The “lack of food and money” had transformed the strikers and their supporters “from peaceful workers and citizens into savage fighters,” observed the Inquirer. A truck used to shuttle strike-breakers between the refineries and their homes returned, adding “fuel to the fire of riot.” The protesters were ready to battle “the bluecoats with a strength born of despair.”

“From somewhere came the report of revolver shots. Bullets whizzed by the heads of the policeman as they crouched in the patrol wagons. There came another shower of shot, followed by bricks and other missiles,” debris from a nearby demolition.

“Policeman charged the rioters with drawn revolvers, firing volley after volley into their ranks and getting in return a shower of bullets, bricks and stones.” From windows and housetops during the height of the battle, snipers fired down on the struggling mass in the street, hitting friend and foe alike with bullets and other missiles.”

“Many of the women, children, and men were badly bruised by the clubs of the police” who showed” no mercy and struck at all who came within their reach.”

The officers attempted “to round the rioters into a huge circle.” Then “they fired their revolvers straight at the mob which, in its collective fury, charged the police.”

The battle lasted nearly two hours.

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Where police found the bullet-ridden, trampled body of Martin Petkewicz after the riot. Northeast Corner of Front and Reed Streets, March 19, 1915 (PhillyHistory.org)

“One man was killed, four others, including two policemen, probably fatally injured, 10 more seriously hurt and scores bruised and cut last evening,” reported the Inquirer the next morning. It was “the most desperate and bloody riot which has occurred in Philadelphia for years.”

The reported fatality, Martin Petkewicz, a 30-year old from the 100 block of Tasker Street, had recently joined the Industrial Workers of the World. He was reportedly “shot through the heart and killed as he stooped over to pick up a brick.” After the fighting had subsided, police found Petkewicz’s body “at the intersection of Front and Reed streets, bruised and battered by the hundreds of feet which had trampled on it while the fight was on.” Days later, several thousand fellow strikers followed his funeral cortege as it made its way through blocks of rowhouses to Saint Casmir’s on Wharton Street.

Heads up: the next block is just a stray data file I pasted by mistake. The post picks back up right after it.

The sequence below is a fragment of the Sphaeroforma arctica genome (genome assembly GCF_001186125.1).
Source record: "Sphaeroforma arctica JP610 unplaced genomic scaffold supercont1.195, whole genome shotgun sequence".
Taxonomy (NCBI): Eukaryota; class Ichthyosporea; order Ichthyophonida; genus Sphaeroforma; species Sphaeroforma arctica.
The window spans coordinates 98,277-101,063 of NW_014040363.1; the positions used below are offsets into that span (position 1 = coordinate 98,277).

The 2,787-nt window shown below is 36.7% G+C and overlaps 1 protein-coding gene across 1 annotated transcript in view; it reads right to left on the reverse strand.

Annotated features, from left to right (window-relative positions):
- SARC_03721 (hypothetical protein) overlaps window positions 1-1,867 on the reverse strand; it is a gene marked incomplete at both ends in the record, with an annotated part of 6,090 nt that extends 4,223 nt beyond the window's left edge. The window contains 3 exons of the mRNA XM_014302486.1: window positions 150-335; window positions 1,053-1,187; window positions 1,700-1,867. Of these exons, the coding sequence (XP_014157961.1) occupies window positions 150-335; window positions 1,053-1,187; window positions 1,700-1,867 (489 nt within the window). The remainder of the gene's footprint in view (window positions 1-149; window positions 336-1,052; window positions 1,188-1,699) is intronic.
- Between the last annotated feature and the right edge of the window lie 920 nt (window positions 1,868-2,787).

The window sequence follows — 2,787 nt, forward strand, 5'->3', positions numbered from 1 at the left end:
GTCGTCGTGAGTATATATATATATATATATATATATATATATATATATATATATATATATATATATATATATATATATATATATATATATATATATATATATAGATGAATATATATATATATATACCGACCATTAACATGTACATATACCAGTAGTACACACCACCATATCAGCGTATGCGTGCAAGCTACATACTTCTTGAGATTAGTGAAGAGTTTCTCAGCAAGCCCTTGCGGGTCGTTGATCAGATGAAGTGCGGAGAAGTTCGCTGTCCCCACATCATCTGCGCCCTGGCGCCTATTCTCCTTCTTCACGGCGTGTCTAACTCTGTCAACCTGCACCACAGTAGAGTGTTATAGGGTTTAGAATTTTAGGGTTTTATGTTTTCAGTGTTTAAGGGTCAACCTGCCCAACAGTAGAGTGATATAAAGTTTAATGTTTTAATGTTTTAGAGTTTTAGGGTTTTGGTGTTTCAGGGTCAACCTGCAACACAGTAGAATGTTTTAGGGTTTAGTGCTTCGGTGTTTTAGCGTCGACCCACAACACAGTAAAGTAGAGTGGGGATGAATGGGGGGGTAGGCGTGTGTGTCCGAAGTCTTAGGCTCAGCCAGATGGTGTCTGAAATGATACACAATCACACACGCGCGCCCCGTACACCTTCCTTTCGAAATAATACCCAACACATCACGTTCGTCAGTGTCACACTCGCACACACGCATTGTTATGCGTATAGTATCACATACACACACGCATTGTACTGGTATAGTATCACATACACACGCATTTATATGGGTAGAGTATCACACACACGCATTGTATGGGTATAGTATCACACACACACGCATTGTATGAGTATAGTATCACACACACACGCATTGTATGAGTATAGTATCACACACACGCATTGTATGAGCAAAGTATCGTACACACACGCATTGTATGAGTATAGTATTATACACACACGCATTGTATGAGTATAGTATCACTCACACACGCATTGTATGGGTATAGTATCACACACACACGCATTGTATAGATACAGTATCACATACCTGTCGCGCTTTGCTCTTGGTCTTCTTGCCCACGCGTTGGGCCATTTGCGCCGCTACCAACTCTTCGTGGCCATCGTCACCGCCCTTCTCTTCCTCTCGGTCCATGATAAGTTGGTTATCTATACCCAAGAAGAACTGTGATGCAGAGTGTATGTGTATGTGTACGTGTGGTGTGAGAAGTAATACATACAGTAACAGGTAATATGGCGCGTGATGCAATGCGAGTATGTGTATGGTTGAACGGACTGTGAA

“In a hastily organized meeting” called immediately after the riot, “several hundred women assembled in a synagogue at Sixth and Sigel streets.” Pauline Goldberg, of 449 Durfor Street, urged everyone to focus on the issue they all shared: the exorbitant price of food.

“Our children and our husbands are not getting enough to eat,” she said. “If we have potatoes and onions and a little barley, we can do without meat forever, but with potatoes at seven cents a pound where they used to be two and three cents and onions at sixteen cents when they used to be five and six cents, we cannot live.”

“Drastic measures would have to be taken to bring down the price of the two staple articles of their diet,” Goldberg urged.” It’s up to us to do something.”

But what? What would the women of South Philadelphia do?

[Sources: “Sugar Prices Soar as Strike Goes On,” The Philadelphia Inquirer, February 13, 1917; “Vegetables Have Soared to Unprecedented Mark,” Evening Public Ledger, February 21, 1917; “Food Riots Sweep Through New York, Ghetto to Harlem,” The Philadelphia Inquirer, February 21, 1917; “1 Killed, 14 Hurt, When Hungry Mob Fights Policemen – Wives of Sugar Refinery Strikers Lead Attack; 4 More May Die,” The Philadelphia Inquirer, February 22, 1917; “Police Slay Mob Chief in Sugar Strike – Thirty Hurt When Woman with Baby Leads Refinery Men,” Evening Public Ledger, February 22, 1917; “Attacks on Police Renewed; Striker Shot During Clash,” The Philadelphia Inquirer, February 23, 1917; “War prosperity and hunger: The New York food riots of 1917,” William Frieburger, Labor History, March 1984, Vol. 25, No. 2.]